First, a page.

Tell us about yourself
Q What have been some of your favorite ADG projects?
A Definitely the National Parks projects. I love nature, hiking, traveling, photography, history, and poster art—so back in 2015 when I took an RV trip with my family to the Grand Canyon, Zion and Bryce Canyon, I was inspired to celebrate America’s heritage of Wilderness and Wonder. Being with people I loved out in nature, taking photos, making sketches, and then coming back to the studio to collaborate with my art team to produce posters, publish books, and create products—none of it felt like work (even though it was a LOT of work!) I found myself in the zone, losing track of time, loving every minute of my job.
After producing over 300 posters about the National Parks, publishing a best-selling Adventure Guide book and a 160-page coffee table book, and developing a line of gift items, one of my licensees asked me to help him develop a National Parks board game. Team ADG had to dip into a whole new bag of skills to work out the game design. It was a lot of fun testing the game with co-workers, family and friends!
Q When you are not doing illustration work for clients, what kind of creative projects do you enjoy doing on your own? Do you have some examples of cool personal projects?
A Since I spend a lot of time indoors on my computer, I love to garden, paint, and build stuff in my garage. Folk Art made from “found objects” is one of my favorite ways to create. Basically, it’s about scavenging for objects that are the right size, shape and color, and gluing, screwing, or nailing them all together into a fun composition. This style of art is hard to plan—each piece takes on a life of its own and the end result is always a surprise!
Gardening is a satisfying way to be creative, too. Plants come in so many colors, textures, sizes—it’s a fun challenge to compose a garden design that is beautiful, functional, and appropriate for its location (enough sun, shade, moisture, etc.). Gardening is also working with nature—dealing with pests, seasons, and unruly, living plants that have very specific on-going needs. My garden spaces are always changing, evolving, dying, and being reborn.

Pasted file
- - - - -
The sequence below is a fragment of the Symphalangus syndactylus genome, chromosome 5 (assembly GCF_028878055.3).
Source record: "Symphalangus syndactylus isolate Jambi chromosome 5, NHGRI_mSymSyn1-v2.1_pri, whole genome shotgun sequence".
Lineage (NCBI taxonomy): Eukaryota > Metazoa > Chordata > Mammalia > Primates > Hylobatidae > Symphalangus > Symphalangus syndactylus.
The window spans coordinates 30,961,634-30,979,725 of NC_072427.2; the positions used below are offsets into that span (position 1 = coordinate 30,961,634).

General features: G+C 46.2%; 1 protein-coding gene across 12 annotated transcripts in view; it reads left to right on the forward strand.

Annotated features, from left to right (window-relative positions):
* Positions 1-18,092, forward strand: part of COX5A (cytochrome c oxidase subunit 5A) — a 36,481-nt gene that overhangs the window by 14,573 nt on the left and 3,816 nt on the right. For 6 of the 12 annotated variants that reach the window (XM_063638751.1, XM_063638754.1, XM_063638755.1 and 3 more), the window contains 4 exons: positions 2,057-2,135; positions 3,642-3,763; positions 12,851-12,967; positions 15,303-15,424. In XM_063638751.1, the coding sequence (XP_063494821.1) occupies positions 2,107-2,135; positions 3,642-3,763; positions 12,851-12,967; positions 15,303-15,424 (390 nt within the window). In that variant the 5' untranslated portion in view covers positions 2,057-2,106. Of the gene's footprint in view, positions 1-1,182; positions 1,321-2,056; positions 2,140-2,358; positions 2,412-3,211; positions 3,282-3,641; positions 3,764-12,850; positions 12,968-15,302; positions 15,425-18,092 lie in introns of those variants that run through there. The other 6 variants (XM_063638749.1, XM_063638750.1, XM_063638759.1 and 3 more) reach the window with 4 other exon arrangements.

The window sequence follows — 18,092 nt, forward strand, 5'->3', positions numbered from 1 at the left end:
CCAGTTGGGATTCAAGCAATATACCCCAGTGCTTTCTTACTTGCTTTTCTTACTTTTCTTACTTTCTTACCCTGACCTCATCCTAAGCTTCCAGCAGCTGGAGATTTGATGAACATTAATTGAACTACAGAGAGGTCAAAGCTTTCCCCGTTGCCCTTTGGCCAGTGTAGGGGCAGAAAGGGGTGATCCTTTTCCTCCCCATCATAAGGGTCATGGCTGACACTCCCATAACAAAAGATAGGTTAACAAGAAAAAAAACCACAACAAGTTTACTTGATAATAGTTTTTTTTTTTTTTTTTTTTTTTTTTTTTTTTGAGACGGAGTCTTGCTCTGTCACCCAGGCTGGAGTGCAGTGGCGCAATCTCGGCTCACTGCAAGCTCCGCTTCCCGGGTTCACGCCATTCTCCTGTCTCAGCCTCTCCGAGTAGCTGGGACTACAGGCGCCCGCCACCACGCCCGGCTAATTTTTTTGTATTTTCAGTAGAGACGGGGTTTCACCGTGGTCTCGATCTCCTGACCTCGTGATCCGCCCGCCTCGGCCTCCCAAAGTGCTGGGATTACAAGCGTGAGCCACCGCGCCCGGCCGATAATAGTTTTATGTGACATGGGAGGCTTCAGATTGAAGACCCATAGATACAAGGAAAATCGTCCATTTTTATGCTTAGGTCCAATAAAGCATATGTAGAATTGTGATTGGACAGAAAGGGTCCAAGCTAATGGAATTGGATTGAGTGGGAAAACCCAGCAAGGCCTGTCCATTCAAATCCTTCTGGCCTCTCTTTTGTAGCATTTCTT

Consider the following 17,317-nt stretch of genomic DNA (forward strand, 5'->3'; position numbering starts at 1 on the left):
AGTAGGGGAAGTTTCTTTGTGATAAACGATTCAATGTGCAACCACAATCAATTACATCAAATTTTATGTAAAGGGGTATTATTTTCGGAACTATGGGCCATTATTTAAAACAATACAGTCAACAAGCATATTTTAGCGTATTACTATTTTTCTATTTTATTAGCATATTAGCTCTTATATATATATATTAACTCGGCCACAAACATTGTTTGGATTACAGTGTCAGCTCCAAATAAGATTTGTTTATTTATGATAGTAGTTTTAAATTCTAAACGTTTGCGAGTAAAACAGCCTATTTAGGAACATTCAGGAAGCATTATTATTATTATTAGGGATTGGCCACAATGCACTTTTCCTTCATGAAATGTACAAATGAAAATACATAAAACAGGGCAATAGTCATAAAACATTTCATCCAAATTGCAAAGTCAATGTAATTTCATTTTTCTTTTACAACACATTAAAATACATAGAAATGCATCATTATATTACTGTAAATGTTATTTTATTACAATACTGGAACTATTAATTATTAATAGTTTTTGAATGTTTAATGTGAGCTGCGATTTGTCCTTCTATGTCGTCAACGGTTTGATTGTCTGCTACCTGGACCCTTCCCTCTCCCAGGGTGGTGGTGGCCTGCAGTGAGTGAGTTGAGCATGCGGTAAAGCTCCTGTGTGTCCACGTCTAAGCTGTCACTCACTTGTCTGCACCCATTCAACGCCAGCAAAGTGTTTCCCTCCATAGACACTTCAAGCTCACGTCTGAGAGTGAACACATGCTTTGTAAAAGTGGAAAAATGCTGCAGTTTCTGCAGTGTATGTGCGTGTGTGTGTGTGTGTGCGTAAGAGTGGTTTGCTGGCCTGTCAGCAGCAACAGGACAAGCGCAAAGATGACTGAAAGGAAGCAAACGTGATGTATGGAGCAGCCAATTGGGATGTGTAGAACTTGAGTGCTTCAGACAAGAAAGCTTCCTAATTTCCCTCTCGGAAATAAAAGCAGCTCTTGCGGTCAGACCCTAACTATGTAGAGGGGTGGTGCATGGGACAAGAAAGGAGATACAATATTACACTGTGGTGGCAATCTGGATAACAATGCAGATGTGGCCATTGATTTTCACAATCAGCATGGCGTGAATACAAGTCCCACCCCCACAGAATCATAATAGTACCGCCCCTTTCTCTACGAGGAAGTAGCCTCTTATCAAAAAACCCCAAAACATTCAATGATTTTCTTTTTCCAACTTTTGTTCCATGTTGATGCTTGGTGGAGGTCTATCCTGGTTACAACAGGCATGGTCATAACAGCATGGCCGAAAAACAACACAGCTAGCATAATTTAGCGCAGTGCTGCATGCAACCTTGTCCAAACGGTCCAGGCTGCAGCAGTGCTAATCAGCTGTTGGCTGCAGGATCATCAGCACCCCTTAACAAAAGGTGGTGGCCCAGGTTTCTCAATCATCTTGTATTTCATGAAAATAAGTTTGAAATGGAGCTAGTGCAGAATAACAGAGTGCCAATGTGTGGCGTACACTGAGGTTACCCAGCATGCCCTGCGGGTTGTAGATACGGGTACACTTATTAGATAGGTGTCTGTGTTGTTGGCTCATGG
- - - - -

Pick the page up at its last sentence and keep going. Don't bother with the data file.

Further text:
Q Who are some of your creative heroes? What inspires you about their work?
A I really enjoy the work of Norman Rockwell—for his skill as an illustrator, but even more, for his ability to tell stories in each of his paintings. His sense of composition was always amazing, too—he mastered color, contrast, positive and negative space, and his art spoke to the heart on an emotional level like nobody else could do.
I also really like the travel poster art of Roger Broders.
He was famous for his travel posters of fashionable French resorts of the 1920s and ’30s. Broders created simplified imagery with simple, bold, flat fields of color. Roger was commissioned by The Paris Lyon Mediteranée Company, who sponsored his travel so that he could visit the destinations he would render in his beautiful poster designs.
Q What advice do you have for aspiring digital artists and designers?
A Find your passion, and develop a unique style that is an extension of your own personality. Experiment a lot… first by emulating the styles of artist you admire. (You’ll either feel like their style resonates and feels like a good fit, or it will feel totally wrong—like you are wearing someone else’s clothes which are strangely uncomfortable.) Once you find rendering styles, techniques, color palettes, moods, font choices, and subjects that feel like they match your own character and style, keep experimenting to figure out ways to make the “borrowed inspiration” become your own. All of the creators we admire were inspired by the works of their mentors and peers. But the best artists broke new ground—they may have been inspired by others, but they produced original creations that sprang from the depths of their own souls. Art that endures is made by artists who struggle, fight, and persist in finding novel ways to say something that everyone wants (or needs) to hear. Their work strikes a chord and resonates with people.
Your art should be a reflection of you as an artist—but you must have something memorable and meaningful to say if your creations are going to matter in the long run.